PM Jacinda Ardern pours cold water on calls for free lunches at schools to tackle rising number of wagging kids

There are renewed calls for free lunches for all school pupils in a bid to tackle rising truancy numbers. 

Pressure is mounting on the Government to make its free Lunch in Schools programme available for everyone.

New research shows just how bad and widespread this issue has become, with 99 percent of decile 1-6 primary and secondary schools having students who go hungry on a regular basis. 

The research, commissioned by charity KidsCan, also shows that more than three-quarters of those schools have children who don't go to school because they don't have enough food. 

And it's taking a major toll on attendance; Ministry of Education data shows 7 percent of students are chronically absent and 30,000 students are attending less than 70 percent of school - that means missing at least three days of school every fortnight. 

It's gotten so bad it's now being called a truancy crisis. 

Is there anything better than a hot curry on a cold day? Certainly not if it's the only meal you'll have. But that's the reality for thousands of Kiwi kids.

"I think there is a huge need for it," Year 13 Pukekohe High School student Jasmine Neiderberger told Newshub.

In the few months Pukekohe High's Year 13 pupils have been running the KidsCan lunch programme, trying to change the stigma around needing a free feed has been the hardest thing.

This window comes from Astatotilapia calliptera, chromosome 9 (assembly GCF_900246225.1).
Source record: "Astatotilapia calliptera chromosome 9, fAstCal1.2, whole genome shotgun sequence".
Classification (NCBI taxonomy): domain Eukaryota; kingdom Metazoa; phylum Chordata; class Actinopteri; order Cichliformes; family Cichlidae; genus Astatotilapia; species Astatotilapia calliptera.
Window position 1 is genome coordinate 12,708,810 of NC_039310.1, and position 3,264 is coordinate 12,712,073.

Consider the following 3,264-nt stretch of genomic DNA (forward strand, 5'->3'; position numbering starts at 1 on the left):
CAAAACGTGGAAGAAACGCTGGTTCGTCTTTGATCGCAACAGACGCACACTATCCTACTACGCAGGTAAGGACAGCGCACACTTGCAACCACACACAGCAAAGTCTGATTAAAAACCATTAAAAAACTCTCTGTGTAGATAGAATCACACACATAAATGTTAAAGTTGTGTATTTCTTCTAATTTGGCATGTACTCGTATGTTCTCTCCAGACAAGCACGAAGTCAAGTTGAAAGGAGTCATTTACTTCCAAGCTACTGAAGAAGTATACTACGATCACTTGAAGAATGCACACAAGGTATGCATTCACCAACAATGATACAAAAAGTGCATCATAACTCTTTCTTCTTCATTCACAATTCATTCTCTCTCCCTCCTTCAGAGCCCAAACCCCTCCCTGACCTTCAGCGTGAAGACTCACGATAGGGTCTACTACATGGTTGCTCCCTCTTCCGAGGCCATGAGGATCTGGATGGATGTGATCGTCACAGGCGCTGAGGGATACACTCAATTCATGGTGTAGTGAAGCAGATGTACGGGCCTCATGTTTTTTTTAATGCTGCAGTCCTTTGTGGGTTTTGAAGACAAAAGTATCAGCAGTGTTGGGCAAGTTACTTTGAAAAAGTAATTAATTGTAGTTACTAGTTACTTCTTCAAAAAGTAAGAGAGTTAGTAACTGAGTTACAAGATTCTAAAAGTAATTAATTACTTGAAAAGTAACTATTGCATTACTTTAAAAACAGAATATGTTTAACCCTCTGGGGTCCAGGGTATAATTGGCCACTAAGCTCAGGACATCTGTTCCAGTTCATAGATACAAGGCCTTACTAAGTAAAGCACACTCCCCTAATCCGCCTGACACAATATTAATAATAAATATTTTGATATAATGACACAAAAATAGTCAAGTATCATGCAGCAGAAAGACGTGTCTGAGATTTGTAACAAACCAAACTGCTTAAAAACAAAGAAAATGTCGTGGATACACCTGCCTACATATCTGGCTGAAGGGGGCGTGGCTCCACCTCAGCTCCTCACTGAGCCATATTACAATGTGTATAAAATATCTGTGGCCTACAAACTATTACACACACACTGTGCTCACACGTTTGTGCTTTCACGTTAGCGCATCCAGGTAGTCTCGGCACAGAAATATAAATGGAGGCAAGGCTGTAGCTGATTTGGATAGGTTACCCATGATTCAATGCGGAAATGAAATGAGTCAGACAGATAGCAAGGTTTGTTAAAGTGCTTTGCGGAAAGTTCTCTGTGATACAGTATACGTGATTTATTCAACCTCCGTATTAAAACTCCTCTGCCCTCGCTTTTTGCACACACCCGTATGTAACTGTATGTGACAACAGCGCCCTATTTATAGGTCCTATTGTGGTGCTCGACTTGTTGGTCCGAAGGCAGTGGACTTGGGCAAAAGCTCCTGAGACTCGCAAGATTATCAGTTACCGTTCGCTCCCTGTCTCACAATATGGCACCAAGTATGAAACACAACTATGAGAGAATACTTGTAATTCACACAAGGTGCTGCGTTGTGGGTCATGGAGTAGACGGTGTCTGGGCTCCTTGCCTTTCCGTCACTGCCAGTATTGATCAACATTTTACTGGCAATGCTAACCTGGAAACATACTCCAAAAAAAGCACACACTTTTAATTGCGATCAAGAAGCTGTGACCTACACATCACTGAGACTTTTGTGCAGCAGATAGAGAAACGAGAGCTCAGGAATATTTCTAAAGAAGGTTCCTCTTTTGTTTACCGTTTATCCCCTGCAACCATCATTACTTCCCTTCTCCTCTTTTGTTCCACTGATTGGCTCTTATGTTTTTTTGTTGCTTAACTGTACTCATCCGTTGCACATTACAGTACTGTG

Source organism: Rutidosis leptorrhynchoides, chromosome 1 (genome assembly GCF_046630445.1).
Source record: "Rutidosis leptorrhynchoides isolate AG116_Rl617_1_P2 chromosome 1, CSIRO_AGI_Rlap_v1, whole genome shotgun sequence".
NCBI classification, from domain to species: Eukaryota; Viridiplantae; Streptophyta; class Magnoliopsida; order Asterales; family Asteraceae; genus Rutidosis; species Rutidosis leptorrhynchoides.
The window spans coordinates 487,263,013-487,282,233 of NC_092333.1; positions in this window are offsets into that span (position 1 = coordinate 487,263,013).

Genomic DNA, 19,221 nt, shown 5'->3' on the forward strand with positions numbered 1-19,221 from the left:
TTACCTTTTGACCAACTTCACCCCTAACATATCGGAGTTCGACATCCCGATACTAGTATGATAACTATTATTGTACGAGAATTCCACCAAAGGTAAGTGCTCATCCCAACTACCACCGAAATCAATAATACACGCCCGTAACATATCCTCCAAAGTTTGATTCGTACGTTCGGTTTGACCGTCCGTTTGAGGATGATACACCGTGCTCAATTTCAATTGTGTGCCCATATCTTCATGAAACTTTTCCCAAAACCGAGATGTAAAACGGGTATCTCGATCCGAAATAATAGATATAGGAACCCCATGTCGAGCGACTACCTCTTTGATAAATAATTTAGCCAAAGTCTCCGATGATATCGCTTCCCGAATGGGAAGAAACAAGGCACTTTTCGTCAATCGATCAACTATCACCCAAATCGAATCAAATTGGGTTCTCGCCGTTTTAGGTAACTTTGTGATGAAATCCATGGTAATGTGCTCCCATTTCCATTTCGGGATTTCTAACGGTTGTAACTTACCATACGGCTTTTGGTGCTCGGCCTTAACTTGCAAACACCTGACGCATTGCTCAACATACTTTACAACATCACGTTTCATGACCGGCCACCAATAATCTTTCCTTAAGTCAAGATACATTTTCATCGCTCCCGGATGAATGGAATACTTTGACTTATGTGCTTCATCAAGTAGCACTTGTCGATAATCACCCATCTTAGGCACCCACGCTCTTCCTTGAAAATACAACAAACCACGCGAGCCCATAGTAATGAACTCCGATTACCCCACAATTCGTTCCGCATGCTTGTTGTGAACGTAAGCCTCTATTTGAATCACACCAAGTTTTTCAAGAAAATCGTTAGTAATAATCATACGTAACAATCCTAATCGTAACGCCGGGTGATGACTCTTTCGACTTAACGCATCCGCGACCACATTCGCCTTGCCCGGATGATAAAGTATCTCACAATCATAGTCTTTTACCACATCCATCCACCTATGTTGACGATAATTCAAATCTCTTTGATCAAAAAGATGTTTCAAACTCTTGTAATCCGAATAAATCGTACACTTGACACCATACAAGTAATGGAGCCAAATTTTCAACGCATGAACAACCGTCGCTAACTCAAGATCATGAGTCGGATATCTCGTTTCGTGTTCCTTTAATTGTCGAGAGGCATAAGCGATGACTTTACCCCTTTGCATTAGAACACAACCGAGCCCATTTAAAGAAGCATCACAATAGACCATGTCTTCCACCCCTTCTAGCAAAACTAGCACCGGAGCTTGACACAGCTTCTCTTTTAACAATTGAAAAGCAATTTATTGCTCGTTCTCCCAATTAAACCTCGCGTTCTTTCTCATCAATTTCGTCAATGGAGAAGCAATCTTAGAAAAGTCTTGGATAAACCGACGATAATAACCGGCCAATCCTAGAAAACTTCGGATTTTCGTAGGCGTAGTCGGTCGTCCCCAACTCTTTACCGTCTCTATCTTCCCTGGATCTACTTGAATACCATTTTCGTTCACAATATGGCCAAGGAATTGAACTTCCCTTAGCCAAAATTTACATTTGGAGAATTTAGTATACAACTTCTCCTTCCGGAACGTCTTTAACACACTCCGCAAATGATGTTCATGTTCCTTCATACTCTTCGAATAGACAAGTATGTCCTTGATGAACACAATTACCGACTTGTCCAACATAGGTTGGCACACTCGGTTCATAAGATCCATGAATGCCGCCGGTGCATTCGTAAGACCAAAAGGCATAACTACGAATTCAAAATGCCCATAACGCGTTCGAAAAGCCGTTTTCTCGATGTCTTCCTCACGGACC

"There definitely is [a stigma]," says student Celeste Nyatsanza. "You get mocked for being poor and there's almost like a shame in trying to get help like most other things. We're trying to get rid of that." 

Since the COVID-19 pandemic, more students have been coming to school with nothing to eat - and as a direct result, the number of students wagging has gone up.

"One of the number one reasons why students leave school grounds are to go to a local dairy or a local shop to buy food - so by removing that as motivation, we're stopping our students going off-site at all," explains Pukekohe High deputy principal Gerard Tindling.

That's echoed by schools around the country.

"It's been a life-changer for our children. but it's also been a game-changer for us as a school as well," says Western Heights Primary School's Brett Griffin.  

KidsCan commissioned a report into just how bad the problem of food insecurity is for students. The results - 99 percent of all schools have kids who go hungry - shocked its founder.

"I had a moment there when I read the research where I thought this is insurmountable," said Julie Chapman. "The issue is too big, but then I quickly snapped out of it and then remembered we're here as an organisation for those children."

KidsCan currently feeds 40,000 kids every day, and the Government's lunch programme caters to about 1000 schools - around 25 percent of students. But there are growing calls to extend that to all students, at all schools.

"I think it's something we should aim for; other countries do it, why wouldn't we? the benefits are incalculable," said Police Commissioner Andrew Coster. 

Child Poverty Reduction Minister Jacinda Ardern said providing school lunches for every child is "quite a costly programme to roll out".

"I think [it's] worth every dollar for what we're doing now, but I do have to ask myself the question whether or not that is the next step for us when we're looking to try and target where our need is." 

But you ask anyone inside the school system - they'll say the need is right here, right now.